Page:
Cumene hydroperoxide

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Cumene hydroperoxide[1]
Cumene Hydroperoxide.svg
Names
IUPAC name
2-hydroperoxypropan-2-ylbenzene
Other names
Cumyl Hydroperoxide
CHP
Identifiers
3D model (JSmol)
ChEBI
ChemSpider
ECHA InfoCard 100.001.141
Properties
C9H12O2
Molar mass 152.19 g·mol−1
Appearance colorless to pale yellow liquid
Density 1.02 g/cm3
Melting point −9 °C (16 °F; 264 K)
Boiling point 153 °C (307 °F; 426 K)
1.5 g / 100 mL
Vapor pressure 14 mmHg at 20 °C
Hazards
Safety data sheet sigmaaldrich.com
GHS pictograms The flame pictogram in the Globally Harmonized System of Classification and Labelling of Chemicals (GHS) The corrosion pictogram in the Globally Harmonized System of Classification and Labelling of Chemicals (GHS) The skull-and-crossbones pictogram in the Globally Harmonized System of Classification and Labelling of Chemicals (GHS) The health hazard pictogram in the Globally Harmonized System of Classification and Labelling of Chemicals (GHS) The environment pictogram in the Globally Harmonized System of Classification and Labelling of Chemicals (GHS)
GHS signal word DANGER
H242, H302, H312, H314, H331, H373, H411
P220, P261, P273, P280, P305+351+338, P310
NFPA 704
Flammability code 2: Must be moderately heated or exposed to relatively high ambient temperature before ignition can occur. Flash point between 38 and 93 °C (100 and 200 °F). E.g., diesel fuel Health code 1: Exposure would cause irritation but only minor residual injury. E.g., turpentine Reactivity code 4: Readily capable of detonation or explosive decomposition at normal temperatures and pressures. E.g., nitroglycerin Special hazards (white): no codeNFPA 704 four-colored diamond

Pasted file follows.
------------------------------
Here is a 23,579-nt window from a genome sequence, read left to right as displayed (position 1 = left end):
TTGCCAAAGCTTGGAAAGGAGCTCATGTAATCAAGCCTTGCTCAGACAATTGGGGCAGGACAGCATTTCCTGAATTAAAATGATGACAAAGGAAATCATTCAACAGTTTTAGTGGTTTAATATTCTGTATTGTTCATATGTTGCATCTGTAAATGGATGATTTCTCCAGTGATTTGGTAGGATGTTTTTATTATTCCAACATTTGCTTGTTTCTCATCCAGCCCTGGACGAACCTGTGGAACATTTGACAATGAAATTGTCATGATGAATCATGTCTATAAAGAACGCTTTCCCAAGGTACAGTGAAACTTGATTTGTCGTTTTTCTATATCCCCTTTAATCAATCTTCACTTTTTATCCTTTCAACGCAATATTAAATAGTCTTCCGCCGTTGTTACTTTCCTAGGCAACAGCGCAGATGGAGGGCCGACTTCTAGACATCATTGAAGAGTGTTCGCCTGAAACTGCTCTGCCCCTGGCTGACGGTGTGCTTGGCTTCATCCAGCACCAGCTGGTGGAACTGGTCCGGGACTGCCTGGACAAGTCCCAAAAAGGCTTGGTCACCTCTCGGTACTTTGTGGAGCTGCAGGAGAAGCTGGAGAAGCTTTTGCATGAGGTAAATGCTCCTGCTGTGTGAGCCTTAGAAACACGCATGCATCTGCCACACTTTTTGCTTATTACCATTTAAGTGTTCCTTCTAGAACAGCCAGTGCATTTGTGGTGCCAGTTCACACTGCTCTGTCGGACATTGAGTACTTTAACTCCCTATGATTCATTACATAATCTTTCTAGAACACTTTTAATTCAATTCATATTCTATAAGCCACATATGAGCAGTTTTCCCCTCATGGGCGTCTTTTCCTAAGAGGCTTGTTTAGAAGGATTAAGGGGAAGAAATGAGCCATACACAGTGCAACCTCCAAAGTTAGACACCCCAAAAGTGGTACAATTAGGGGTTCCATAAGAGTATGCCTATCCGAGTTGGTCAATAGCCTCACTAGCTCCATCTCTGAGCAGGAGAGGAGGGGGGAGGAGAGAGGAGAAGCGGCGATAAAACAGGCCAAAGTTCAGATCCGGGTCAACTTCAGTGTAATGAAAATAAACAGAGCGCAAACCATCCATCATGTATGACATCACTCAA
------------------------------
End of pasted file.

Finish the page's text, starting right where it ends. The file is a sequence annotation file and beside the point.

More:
Flash point 57 °C (135 °F; 330 K)
Except where otherwise noted, data are given for materials in their standard state (at 25 °C [77 °F], 100 kPa).
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Infobox references

Cumene hydroperoxide is an organic hydroperoxide intermediate in the cumene process for developing phenol and acetone from benzene and propene. It is typically used as an oxidizing agent.[2] Products of decomposition of cumene hydroperoxide are methylstyrene, acetophenone, and cumyl alcohol.[3] Its formula is C6H5C(CH3)2OOH.

One of the key uses for the material is as a free radical initiator for acrylate and methacrylate monomers, and polyester resins.

Public safety[edit]

Cumene hydroperoxide[4] is believed to be one of the chemicals of concern[5] at the Arkema facility in Crosby, Texas in the aftermath of Hurricane Harvey.

References[edit]

  1. ^ University, Safety Officer in Physical Chemistry at Oxford (2005). "Safety (MSDS) data for cumene hydroperoxide". Retrieved 2009-05-13. 
  2. ^ Richard J. Lewis, Richard J. Lewis (Sr.), Hazardous chemicals desk reference, Publisher Wiley-Interscience, 2008, ISBN 0-470-18024-2, ISBN 978-0-470-18024-2, 1953 pages (page 799)
  3. ^ Cumene Hydroperoxide at the Organic Chemistry Portal
  4. ^ "The Rachel Maddow Show". MSNBC. 30 August 2017. 
  5. ^ Bagg, Julia; Johnson, Alex; Cumming, Jason (31 August 2017). "Crosby, Texas, Chemical Plant Explodes Twice, Arkema Group Says". nbcnews.com. NBC News. Retrieved 31 August 2017. 

Related terms[edit]

External links[edit]